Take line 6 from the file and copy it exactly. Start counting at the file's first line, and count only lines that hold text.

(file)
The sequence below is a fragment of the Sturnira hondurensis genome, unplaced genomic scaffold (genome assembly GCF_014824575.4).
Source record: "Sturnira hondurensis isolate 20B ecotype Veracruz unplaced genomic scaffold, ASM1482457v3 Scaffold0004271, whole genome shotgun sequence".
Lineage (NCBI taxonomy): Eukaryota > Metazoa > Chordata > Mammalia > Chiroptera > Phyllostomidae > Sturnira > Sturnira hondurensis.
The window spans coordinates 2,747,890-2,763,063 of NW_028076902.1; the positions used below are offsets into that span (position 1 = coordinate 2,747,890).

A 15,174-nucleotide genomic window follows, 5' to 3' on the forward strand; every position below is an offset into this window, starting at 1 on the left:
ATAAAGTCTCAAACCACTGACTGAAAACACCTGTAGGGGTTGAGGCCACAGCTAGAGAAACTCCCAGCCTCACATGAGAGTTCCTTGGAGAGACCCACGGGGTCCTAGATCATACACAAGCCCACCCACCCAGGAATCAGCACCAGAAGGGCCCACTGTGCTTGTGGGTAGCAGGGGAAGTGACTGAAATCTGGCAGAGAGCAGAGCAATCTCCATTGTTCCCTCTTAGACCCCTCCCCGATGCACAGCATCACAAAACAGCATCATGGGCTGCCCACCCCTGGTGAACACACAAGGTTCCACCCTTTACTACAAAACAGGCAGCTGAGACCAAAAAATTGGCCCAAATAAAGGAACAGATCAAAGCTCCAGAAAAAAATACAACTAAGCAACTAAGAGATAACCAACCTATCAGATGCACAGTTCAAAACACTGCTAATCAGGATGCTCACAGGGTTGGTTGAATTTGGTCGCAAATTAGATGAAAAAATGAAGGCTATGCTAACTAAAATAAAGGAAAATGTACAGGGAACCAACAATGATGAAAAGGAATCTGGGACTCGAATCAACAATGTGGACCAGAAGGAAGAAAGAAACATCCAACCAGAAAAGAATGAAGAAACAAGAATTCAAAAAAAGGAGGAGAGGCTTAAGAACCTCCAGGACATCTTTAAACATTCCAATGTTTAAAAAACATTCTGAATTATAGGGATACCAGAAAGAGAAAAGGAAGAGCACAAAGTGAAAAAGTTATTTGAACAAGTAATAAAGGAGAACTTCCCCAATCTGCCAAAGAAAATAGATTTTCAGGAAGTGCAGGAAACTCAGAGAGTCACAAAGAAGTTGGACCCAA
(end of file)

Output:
ATAAAGTCTCAAACCACTGACTGAAAACACCTGTAGGGGTTGAGGCCACAGCTAGAGAAACTCCCAGCCTCACATGAGAGTTCCTTGGAGAGACCCACGGGGTCCTAGATCATACACAAGCCCACCCACCCAGGAATCAGCACCAGAAGGGCCCACTGTGCTTGTGGGTAGCAGGGGAAGTGACTGAAATCTGGCAGAGAGCAGAGCAATCTCCATTGTTCCCTCTTAGACCCCTCCCCGATGCACAGCATCACAAAACAGCATCATGGGCTGCCCACCCCTGGTGAACACACAAGGTTCCACCCTTTACTACAAAACAGGCAGCTGAGACCAAAAAATTGGCCCAAATAAAGGAACAGATCAAAGCTCCAGAAAAAAATACAACTAAGCAACTAAGAGATAACCAACCTATCAGATGCACAGTTCAAAACACTGCTAATCAGGATGCTCACAGGGTTGGTTGAATTTGGTCGCAAATTAGATGAAAAAATGAAGGCTATGCTAACTAAAATAAAGGAAAATGTACAGGGAACCAACAATGATGAAAAGGAATCTGGGACTCGAATCAACAATGTGGACCAGAAGGAAGAAAGAAACATCCAACCAGAAAAGAATGAAGAAACAAGAATTCAAAAAAAGGAGGAGAGGCTTAAGAACCTCCAGGACATCTTTAAACATTCCAATGTTTAAAAAACATTCTGAATTATAGGGATACCAGAAAGAGAAAAGGAAGAGCACAAAGTGAAAAAGTTATTTGAACAAGTAATAAAGGAGAACTTCCCCAATCTGCCAAAGAAAATAGATTTTCAGGAAGTGCAGGAAACTCAGAGAGTCACAAAGAAGTTGGACCCAA